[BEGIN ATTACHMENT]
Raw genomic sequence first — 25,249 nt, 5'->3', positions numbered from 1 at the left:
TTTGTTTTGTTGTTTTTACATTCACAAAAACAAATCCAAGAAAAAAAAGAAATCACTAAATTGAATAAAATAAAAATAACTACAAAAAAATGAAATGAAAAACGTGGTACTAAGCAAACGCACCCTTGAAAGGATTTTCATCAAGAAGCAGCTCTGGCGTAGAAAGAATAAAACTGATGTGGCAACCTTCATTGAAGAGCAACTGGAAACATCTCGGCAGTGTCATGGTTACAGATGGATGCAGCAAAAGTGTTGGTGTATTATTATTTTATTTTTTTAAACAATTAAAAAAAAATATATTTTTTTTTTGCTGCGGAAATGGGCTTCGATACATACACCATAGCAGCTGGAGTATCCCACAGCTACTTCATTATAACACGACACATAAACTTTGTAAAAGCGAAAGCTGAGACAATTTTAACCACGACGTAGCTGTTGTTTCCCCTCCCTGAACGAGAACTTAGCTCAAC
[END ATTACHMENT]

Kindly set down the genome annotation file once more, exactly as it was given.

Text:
Raw genomic sequence first — 25,249 nt, 5'->3', positions numbered from 1 at the left:
TTTGTTTTGTTGTTTTTACATTCACAAAAACAAATCCAAGAAAAAAAAGAAATCACTAAATTGAATAAAATAAAAATAACTACAAAAAAATGAAATGAAAAACGTGGTACTAAGCAAACGCACCCTTGAAAGGATTTTCATCAAGAAGCAGCTCTGGCGTAGAAAGAATAAAACTGATGTGGCAACCTTCATTGAAGAGCAACTGGAAACATCTCGGCAGTGTCATGGTTACAGATGGATGCAGCAAAAGTGTTGGTGTATTATTATTTTATTTTTTTAAACAATTAAAAAAAAATATATTTTTTTTTTGCTGCGGAAATGGGCTTCGATACATACACCATAGCAGCTGGAGTATCCCACAGCTACTTCATTATAACACGACACATAAACTTTGTAAAAGCGAAAGCTGAGACAATTTTAACCACGACGTAGCTGTTGTTTCCCCTCCCTGAACGAGAACTTAGCTCAAC